Parents need to report if their athlete or a household contact is exhibiting signs or symptoms of COVID-19 or tests positive for SARS-CoV-2, even if asymptomatic. They should follow the CDC-recommended isolation or quarantine period. When someone tests positive, they should notify team officials and the health department so contact tracing and quarantining can follow (see CDC when to quarantine guidelines). 

Reducing risk

Policymakers and school administrators must consider the mounting evidence on COVID-19, including the role youths may play in transmission of the infection. Although children and adolescents play a major role in amplifying influenza outbreaks, this does not appear to apply to SARS-CoV-2.

While questions remain, most evidence shows children under age 10 years may be less likely to become infected with SARS-CoV-2 and pass it to others. Those older than 10 years, however, seem to spread it as efficiently as adults, which should be considered in determining how to safely and effectively open schools. Prolonged, close contact with an infected person is the main driver of transmission. 

When weighing return to sports, factors that likely influence risk of infection are the sport itself (number of players, spacing, and frequency and duration of contact), and the setting (indoor vs. outdoor, size and ventilation of facility). As SARS-CoV-2 can be transmitted on surfaces, sports with shared equipment, facilities or common surfaces may pose additional risk.

Other considerations are local disease activity and individual circumstances such as underlying health conditions that place the athlete or household contacts at risk (see list of high-risk conditions from the CDC).

Any modifications to sports practices and competitions should consider CDC recommendations as well as state regulations and guidance. Examples of risk reduction in sports include prioritizing noncontact activity, reinforcing hygiene and respiratory etiquette, minimizing travel and cleaning/disinfecting frequently touched surfaces.

As in previous guidance, all children should have an annual health supervision visit that ideally incorporates the sports preparticipation physical evaluation.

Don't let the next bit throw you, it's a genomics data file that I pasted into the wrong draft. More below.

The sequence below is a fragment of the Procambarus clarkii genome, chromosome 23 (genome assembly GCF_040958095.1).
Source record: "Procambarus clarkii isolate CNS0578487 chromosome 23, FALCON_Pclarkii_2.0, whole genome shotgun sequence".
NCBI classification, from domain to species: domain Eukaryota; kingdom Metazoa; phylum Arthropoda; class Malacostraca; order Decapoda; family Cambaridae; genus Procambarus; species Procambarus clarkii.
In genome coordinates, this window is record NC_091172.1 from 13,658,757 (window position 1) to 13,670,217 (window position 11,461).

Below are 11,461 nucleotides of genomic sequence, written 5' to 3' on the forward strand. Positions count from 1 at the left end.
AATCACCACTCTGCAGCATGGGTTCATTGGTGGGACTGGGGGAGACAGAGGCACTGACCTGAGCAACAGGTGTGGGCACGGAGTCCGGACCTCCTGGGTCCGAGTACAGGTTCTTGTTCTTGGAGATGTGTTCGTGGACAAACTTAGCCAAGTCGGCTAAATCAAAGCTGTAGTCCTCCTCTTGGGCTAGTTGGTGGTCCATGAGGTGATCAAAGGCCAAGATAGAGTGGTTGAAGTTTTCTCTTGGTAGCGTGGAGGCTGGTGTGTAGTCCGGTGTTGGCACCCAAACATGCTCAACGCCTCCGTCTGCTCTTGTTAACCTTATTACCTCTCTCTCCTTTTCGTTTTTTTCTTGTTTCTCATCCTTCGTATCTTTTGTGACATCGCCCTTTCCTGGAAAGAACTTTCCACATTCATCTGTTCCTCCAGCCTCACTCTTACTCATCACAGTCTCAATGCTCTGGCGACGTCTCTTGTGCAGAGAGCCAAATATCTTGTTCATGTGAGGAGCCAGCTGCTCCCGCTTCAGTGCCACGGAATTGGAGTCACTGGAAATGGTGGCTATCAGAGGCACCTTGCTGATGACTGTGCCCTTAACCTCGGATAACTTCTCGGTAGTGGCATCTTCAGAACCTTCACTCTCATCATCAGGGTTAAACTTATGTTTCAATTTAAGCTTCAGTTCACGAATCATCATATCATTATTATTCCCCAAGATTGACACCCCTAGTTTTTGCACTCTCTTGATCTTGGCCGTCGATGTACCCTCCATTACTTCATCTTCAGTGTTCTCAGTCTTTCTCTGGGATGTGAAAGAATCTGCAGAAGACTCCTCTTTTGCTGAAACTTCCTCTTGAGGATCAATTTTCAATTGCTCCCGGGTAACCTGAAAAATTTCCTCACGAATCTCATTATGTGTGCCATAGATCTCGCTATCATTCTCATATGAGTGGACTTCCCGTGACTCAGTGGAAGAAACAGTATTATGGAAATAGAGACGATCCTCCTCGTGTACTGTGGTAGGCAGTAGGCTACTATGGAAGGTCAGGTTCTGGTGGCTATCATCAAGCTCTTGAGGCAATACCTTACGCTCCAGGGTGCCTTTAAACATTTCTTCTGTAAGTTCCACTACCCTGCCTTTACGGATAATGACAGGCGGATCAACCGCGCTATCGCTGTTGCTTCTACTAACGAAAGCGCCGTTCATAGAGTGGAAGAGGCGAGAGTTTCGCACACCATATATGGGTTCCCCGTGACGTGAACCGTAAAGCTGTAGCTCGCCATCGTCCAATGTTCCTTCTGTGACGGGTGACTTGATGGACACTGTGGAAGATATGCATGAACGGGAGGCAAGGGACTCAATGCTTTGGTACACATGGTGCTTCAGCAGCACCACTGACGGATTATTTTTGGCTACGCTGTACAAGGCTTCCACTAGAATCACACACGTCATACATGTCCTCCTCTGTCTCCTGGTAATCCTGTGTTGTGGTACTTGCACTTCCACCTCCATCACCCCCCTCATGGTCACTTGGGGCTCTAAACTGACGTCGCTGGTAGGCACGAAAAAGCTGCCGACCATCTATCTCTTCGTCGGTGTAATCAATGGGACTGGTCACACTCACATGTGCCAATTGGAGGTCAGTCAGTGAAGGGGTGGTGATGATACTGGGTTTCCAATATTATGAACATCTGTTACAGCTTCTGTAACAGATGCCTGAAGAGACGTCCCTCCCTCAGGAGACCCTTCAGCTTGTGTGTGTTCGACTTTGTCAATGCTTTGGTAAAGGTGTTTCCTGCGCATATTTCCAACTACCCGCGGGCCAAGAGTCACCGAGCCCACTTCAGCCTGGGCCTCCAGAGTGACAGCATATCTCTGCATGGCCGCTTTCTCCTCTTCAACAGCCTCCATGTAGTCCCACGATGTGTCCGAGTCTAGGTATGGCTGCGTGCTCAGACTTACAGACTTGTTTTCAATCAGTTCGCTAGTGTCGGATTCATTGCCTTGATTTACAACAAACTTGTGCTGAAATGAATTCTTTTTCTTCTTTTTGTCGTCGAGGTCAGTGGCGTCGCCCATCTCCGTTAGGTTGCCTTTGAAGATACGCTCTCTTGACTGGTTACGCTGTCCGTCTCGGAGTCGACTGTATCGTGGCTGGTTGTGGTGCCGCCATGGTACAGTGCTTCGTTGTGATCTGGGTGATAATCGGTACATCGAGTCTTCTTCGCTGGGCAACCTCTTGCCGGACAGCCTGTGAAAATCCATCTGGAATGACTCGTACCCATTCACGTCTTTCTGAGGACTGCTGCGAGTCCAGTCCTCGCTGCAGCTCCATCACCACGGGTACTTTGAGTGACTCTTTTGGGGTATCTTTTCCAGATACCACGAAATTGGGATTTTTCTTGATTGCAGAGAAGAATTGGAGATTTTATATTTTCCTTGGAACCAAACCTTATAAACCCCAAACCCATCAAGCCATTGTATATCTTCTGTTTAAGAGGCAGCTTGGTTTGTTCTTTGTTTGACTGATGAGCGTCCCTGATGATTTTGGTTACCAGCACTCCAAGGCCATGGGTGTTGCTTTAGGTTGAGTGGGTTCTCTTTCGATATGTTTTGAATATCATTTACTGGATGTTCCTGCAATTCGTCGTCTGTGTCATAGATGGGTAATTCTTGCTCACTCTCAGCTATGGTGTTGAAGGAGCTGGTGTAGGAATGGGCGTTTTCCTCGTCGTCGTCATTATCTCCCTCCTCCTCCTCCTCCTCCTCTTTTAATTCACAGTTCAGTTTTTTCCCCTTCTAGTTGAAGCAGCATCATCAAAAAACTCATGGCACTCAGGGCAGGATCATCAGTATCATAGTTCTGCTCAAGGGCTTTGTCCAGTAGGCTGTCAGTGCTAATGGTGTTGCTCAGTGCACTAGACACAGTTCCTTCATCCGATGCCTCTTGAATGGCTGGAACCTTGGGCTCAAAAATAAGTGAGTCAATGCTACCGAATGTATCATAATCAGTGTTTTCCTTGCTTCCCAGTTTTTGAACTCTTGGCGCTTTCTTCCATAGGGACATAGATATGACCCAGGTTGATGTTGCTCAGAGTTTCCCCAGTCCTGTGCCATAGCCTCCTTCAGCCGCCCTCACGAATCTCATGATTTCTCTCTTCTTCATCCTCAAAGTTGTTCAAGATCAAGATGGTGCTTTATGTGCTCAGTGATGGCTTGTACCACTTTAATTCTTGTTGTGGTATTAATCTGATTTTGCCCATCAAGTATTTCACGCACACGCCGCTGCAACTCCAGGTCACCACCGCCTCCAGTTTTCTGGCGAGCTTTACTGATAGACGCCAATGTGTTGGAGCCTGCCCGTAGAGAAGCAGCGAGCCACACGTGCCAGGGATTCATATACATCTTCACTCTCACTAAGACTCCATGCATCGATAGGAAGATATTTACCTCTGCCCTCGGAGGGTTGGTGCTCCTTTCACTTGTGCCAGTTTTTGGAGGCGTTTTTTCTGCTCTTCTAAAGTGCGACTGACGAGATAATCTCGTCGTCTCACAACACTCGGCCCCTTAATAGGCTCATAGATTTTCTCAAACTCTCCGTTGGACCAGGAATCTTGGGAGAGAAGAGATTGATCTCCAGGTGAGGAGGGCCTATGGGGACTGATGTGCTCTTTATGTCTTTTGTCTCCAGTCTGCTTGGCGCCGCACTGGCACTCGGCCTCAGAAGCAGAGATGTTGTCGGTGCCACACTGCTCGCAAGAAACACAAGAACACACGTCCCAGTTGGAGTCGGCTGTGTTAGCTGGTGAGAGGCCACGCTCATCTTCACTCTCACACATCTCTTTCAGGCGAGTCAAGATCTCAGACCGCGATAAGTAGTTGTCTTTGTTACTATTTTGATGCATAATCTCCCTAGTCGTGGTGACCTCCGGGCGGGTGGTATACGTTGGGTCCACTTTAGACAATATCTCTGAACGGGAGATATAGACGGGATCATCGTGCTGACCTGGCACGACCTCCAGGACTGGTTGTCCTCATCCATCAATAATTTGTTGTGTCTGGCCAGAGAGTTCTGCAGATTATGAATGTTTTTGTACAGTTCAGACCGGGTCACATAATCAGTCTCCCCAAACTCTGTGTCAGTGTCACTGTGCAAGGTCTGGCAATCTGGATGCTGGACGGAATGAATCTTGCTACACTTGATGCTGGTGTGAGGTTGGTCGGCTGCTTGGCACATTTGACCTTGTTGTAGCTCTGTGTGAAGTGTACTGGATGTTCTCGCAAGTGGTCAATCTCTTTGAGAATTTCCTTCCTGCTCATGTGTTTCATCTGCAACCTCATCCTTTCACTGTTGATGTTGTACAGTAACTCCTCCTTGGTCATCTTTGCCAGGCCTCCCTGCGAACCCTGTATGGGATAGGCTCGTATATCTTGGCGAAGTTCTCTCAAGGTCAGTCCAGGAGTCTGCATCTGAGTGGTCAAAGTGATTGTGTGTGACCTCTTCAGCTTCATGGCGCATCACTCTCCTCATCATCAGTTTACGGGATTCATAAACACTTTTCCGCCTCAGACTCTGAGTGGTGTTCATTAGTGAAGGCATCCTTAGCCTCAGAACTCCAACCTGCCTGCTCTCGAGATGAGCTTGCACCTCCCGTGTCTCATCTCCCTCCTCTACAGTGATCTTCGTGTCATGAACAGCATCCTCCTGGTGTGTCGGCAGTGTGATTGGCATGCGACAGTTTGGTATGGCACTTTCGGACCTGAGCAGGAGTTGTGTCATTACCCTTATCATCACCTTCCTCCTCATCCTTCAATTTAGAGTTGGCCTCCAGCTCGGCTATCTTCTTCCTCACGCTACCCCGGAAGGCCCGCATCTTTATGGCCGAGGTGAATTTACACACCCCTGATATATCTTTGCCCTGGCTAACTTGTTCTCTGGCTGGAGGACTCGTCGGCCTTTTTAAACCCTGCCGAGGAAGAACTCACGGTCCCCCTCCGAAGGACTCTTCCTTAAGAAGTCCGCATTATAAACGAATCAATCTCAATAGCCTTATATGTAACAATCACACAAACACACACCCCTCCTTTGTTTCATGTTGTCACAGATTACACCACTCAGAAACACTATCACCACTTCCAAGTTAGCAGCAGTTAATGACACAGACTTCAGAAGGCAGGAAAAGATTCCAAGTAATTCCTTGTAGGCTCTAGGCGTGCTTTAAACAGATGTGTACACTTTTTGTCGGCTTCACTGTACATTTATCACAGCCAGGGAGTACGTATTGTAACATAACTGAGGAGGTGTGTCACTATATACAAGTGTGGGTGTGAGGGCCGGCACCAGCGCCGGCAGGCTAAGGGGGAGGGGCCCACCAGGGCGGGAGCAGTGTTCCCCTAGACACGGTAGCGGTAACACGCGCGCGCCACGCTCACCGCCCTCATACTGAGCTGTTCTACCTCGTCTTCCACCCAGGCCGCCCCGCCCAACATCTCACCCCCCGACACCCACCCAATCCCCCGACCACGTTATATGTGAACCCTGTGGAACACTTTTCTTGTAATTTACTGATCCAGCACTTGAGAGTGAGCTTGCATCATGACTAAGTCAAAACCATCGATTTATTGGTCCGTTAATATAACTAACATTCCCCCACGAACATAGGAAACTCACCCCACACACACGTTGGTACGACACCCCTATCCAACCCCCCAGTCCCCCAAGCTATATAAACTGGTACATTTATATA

Wearing face coverings

When nonvigorous exercise is being performed and physical distancing is not possible, a cloth face covering should be worn. Cloth face coverings also should be worn by coaches, officials, spectators and volunteers, and by everyone arriving at and departing from an athletic facility/setting or on the sidelines. The World Health Organization does not recommend cloth face coverings during vigorous exercise, and the CDC cautions that some people in high-intensity activity may be unable to wear a cloth face covering. 

Other options for sports participation

When school districts find they are unable to operate sports programs due to the safety recommendations or other reasons, families may seek out other options (see AAP clinical report Organized Sports for Children, Preadolescents, and Adolescents). 

The AAP encourages pediatricians to become familiar with these local programs, including those with mechanisms for children to play for a reduced fee or parent volunteering in exchange for lowered fees.

Supporting athletes

Disruptions, prolonged breaks from sports participation and cancellation of milestone events can have a significant impact on some youths. Children and teens should be monitored for signs and symptoms of depression and anxiety.